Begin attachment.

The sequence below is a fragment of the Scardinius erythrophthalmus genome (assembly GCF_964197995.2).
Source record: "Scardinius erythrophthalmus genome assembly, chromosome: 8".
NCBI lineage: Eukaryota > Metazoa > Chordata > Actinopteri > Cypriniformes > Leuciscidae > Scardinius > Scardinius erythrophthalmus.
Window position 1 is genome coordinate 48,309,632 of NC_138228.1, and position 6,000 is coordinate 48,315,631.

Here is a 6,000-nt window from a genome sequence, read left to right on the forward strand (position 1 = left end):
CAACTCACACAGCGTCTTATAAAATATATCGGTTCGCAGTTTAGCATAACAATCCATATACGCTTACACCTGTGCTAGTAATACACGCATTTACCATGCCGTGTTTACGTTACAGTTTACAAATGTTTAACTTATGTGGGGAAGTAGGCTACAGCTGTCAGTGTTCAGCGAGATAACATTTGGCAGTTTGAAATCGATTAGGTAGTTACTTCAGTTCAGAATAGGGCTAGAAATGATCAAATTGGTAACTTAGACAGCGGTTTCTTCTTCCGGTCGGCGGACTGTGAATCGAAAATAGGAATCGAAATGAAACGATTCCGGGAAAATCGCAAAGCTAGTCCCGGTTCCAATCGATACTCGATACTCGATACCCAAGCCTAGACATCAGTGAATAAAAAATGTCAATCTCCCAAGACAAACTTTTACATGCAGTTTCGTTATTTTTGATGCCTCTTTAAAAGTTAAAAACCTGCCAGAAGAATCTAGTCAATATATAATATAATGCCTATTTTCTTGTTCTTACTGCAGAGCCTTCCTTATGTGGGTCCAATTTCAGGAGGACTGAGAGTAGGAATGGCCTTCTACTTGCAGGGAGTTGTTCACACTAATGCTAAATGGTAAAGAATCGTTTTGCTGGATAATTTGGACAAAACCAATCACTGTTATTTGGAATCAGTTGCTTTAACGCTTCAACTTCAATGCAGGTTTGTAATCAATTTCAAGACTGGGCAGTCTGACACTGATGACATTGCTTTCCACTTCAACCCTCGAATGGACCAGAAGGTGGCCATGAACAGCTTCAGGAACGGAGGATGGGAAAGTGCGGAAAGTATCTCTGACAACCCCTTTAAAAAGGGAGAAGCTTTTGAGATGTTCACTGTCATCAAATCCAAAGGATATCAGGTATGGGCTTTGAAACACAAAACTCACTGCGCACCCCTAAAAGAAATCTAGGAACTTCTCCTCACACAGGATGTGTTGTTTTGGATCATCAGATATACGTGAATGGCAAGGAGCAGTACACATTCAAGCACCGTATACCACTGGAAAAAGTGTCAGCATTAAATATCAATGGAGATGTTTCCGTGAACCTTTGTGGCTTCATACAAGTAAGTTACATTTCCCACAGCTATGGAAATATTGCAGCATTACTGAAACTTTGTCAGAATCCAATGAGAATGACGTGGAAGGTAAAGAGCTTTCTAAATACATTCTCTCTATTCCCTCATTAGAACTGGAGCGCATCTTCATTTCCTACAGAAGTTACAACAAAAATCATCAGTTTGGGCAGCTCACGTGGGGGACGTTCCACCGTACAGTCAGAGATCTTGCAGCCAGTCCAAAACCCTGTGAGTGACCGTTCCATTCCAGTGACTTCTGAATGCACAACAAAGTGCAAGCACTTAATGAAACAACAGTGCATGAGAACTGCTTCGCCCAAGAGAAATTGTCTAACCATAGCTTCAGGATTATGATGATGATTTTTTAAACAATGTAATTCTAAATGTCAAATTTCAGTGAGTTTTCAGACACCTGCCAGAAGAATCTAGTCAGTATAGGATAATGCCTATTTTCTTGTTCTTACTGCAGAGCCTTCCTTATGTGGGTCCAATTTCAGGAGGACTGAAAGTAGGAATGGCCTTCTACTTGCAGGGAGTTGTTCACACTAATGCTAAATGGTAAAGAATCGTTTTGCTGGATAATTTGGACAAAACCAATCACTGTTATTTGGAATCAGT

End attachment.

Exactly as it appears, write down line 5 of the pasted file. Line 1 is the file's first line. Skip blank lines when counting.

Here is a 6,000-nt window from a genome sequence, read left to right on the forward strand (position 1 = left end):